I’d be open to the idea but it would depend upon us having more $ flowing into our project than we have currently available. Most of the things we need to accomplish are on the higher complexity range and even small contributions can be tricky because the frameworks we are using are so outdated from the point of view of most web developers.

As mentioned here, I think all this would be in scope with the Open Collective sponsored initiative.

Sounds like you’re making a good case for setting a budget goal that would enable maintainers to spend more time on the project.

What if we incorporated similar sections for services, support, membership, etc. into Think that would be the best way to funnel in users and contributors.

I think support would be a good one, as it doesn’t require us to front money - organisations pay the collective for support, the person who provides it issues the collective an invoice for the amount agreed between them and us.

The bug bounties would require us to have the funds to pay the developers for the issues, while eventually I would love to do that, we currently do not have the means to do so. Initially I think we should have a support tier where companies can pay a monthly donation and receive X number of hours a month in support. It would require probably 2 people to commit to being the support personnel (I’m happy to be one, but my PHP is lacking, so would be good to have someone who knows the PHP side of things). The project and the people providing support then agree on a hourly rate for that support, which is managed by the collective (the support members submit an invoice and get paid from the contributions made by the companies wanting support)

What about something like CiviCRM’s Paid Issue Queue where new features and bug fixes may be prioritized by providing direct financial support.

We’re already set up to create campaigns on LibreTime collective. LibreTime API could provide us with an opportunity to define our own process.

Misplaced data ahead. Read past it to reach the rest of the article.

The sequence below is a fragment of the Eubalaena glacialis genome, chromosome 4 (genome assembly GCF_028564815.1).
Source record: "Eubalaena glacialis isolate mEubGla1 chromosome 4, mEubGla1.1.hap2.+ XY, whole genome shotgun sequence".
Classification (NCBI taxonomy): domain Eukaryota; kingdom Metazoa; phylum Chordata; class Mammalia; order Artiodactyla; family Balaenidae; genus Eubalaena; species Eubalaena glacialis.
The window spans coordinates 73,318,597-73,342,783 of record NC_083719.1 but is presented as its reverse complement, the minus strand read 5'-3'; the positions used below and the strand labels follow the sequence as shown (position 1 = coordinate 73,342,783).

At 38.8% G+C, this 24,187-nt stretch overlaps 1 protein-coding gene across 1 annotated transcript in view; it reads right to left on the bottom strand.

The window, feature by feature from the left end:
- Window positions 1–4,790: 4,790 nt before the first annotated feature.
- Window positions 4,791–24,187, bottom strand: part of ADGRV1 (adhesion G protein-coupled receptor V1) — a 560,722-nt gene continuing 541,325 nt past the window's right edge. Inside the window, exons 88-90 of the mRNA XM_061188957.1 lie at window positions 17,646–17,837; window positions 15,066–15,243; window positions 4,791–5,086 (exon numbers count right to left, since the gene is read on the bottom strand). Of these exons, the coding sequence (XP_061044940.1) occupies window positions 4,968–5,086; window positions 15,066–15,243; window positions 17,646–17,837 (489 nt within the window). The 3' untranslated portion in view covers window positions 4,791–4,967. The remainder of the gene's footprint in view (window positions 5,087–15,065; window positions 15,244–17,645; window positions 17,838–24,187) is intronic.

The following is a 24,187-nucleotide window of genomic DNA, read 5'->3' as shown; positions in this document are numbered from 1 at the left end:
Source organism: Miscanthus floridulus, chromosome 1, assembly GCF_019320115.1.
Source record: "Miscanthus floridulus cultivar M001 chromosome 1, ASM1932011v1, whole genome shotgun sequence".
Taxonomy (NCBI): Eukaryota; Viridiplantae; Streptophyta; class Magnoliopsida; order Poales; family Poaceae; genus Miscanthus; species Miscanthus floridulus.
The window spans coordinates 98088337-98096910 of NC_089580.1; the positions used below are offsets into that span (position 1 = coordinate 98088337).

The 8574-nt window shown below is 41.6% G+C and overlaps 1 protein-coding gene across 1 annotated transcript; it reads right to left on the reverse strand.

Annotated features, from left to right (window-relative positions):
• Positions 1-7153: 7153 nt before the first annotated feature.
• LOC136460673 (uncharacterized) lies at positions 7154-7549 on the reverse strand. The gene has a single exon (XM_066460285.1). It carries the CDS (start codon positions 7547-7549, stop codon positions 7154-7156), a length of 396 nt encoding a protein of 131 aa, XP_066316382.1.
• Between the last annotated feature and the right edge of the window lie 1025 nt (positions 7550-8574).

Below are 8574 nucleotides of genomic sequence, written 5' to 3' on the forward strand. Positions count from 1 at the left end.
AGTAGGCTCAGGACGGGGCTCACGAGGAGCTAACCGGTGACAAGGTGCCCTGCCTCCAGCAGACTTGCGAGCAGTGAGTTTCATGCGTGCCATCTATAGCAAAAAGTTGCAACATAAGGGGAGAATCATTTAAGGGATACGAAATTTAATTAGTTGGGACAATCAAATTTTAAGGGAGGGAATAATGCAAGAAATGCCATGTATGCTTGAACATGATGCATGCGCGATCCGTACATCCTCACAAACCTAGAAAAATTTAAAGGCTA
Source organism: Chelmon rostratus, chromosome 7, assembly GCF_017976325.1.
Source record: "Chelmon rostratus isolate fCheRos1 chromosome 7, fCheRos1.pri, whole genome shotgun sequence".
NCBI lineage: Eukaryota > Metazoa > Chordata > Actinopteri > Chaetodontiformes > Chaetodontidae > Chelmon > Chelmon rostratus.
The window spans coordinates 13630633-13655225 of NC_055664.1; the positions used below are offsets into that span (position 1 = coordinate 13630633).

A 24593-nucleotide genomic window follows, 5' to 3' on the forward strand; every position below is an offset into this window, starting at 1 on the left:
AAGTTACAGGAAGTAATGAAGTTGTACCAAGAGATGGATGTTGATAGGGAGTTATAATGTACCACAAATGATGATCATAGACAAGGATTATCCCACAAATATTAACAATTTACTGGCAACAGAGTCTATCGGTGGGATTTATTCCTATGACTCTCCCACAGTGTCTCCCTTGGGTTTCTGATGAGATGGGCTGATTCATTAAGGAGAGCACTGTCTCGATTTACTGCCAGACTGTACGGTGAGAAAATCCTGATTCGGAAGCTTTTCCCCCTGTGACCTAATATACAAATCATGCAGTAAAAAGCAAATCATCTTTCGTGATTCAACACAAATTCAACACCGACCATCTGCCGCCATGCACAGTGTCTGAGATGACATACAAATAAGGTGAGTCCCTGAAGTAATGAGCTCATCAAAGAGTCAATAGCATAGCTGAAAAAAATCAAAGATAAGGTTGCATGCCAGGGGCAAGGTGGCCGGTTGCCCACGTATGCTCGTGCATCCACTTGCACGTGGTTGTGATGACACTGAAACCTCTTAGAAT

CiviCRM again provides some good source material for types of services and processes. Main decision here is whether or not LibreTime core team is interested or has the capacity to provide client-facing services. Similar to a LibreTime SaaS offering, this might be something core team members could collaborate on through a partner.

It would be great to have some sort of consensus from all maintainers about what LibreTime could provide through the website and collective.

If there are people with the time and expertise to commit to working on PHP bugs, then this could work.

That’s what I based my suggestion on. I would be willing, but it would be through my employer, as that is something we offer already, so they would invoice the collective for the support provided.

I think partners offering bespoke or hosted services would deal with clients/customers directly rather than using LibreTime collective as a conduit.

Campaigns for specific goals or features would provide stations and other stakeholders a way to influence the roadmap. I think we should circle back to recent discussions about development priorities and reassess what resources (time, skills, funds) are needed to accomplish.

Bumping over this bit of recent discussion on LibreTime Development Priorities

We should definitely determine a financial goal. I think it should be for all aspects of the project - development, PM, docs, marketing, community, fundraising, etc.

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Following up on some of @robbt’s comments from Any interest in LibreTime available as a SaaS with hosting and support??

I think more users would pay for services or financially support the project if it was easier and more obvious to do that.

What if we followed through with building out

I’m not sure we’d want or need to form an entity and hire staff. Funds for contributors (even full-time… just as long as they’re freelance) can already be routed through Open Source Collective 501©(6) fiscal sponsor via

Again many good marketing and branding ideas we could incorporate into a new LibreTime website. We can do this while keeping the OSS project separate by incorporating some of the models CiviCRM is using to sustain.

Should we create an issue and/or repo in to work out the details?

Following up on some related discussion in LibreTime chat

From @robbt

Also had another question from a user as to whether I would implement certain features for pay, I said I’d rather things go through OpenCollective for transparency but we need to hash out how we can do a bug bounty type program where people dedicate money towards development of certain functionality and we split the money amongst the developers. Not sure if there is any sort of escrow type of thing where people can pledge money but aren’t charged until after the feature is completed. I’ll also open an issue for Github sponsor.

We can use Open Collective to do something similar to CiviCRM Make it Happen campaigns (one of the examples discussed in this post).

There’s a good bit in their detailed process we could incorporate to fund large pieces of needed functionality